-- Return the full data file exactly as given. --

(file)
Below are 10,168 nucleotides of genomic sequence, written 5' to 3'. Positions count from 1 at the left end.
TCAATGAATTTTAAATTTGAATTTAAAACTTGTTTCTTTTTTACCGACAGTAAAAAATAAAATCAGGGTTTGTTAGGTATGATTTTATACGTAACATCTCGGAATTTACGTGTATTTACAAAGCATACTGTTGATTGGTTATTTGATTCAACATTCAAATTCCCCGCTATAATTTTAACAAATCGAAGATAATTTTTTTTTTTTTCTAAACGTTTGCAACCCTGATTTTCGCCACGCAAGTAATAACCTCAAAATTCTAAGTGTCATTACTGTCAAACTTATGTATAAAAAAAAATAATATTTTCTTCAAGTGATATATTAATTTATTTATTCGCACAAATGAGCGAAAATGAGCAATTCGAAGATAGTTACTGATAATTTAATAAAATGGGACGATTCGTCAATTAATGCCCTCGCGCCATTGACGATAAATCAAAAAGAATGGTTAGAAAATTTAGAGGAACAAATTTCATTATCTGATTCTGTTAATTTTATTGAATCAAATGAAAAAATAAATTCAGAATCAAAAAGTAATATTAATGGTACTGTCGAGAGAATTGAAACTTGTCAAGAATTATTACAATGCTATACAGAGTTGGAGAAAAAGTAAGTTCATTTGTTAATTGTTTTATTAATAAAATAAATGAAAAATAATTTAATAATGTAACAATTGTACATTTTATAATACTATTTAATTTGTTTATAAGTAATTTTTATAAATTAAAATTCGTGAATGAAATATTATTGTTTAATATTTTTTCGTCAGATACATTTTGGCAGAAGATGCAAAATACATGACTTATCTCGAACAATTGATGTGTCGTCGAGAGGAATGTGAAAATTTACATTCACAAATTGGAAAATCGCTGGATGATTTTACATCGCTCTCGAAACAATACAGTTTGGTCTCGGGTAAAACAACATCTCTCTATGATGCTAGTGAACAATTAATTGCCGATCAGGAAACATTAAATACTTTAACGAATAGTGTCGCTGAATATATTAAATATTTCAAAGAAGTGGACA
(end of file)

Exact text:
Below are 10,168 nucleotides of genomic sequence, written 5' to 3'. Positions count from 1 at the left end.
TCAATGAATTTTAAATTTGAATTTAAAACTTGTTTCTTTTTTACCGACAGTAAAAAATAAAATCAGGGTTTGTTAGGTATGATTTTATACGTAACATCTCGGAATTTACGTGTATTTACAAAGCATACTGTTGATTGGTTATTTGATTCAACATTCAAATTCCCCGCTATAATTTTAACAAATCGAAGATAATTTTTTTTTTTTTCTAAACGTTTGCAACCCTGATTTTCGCCACGCAAGTAATAACCTCAAAATTCTAAGTGTCATTACTGTCAAACTTATGTATAAAAAAAAATAATATTTTCTTCAAGTGATATATTAATTTATTTATTCGCACAAATGAGCGAAAATGAGCAATTCGAAGATAGTTACTGATAATTTAATAAAATGGGACGATTCGTCAATTAATGCCCTCGCGCCATTGACGATAAATCAAAAAGAATGGTTAGAAAATTTAGAGGAACAAATTTCATTATCTGATTCTGTTAATTTTATTGAATCAAATGAAAAAATAAATTCAGAATCAAAAAGTAATATTAATGGTACTGTCGAGAGAATTGAAACTTGTCAAGAATTATTACAATGCTATACAGAGTTGGAGAAAAAGTAAGTTCATTTGTTAATTGTTTTATTAATAAAATAAATGAAAAATAATTTAATAATGTAACAATTGTACATTTTATAATACTATTTAATTTGTTTATAAGTAATTTTTATAAATTAAAATTCGTGAATGAAATATTATTGTTTAATATTTTTTCGTCAGATACATTTTGGCAGAAGATGCAAAATACATGACTTATCTCGAACAATTGATGTGTCGTCGAGAGGAATGTGAAAATTTACATTCACAAATTGGAAAATCGCTGGATGATTTTACATCGCTCTCGAAACAATACAGTTTGGTCTCGGGTAAAACAACATCTCTCTATGATGCTAGTGAACAATTAATTGCCGATCAGGAAACATTAAATACTTTAACGAATAGTGTCGCTGAATATATTAAATATTTCAAAGAAGTGGACA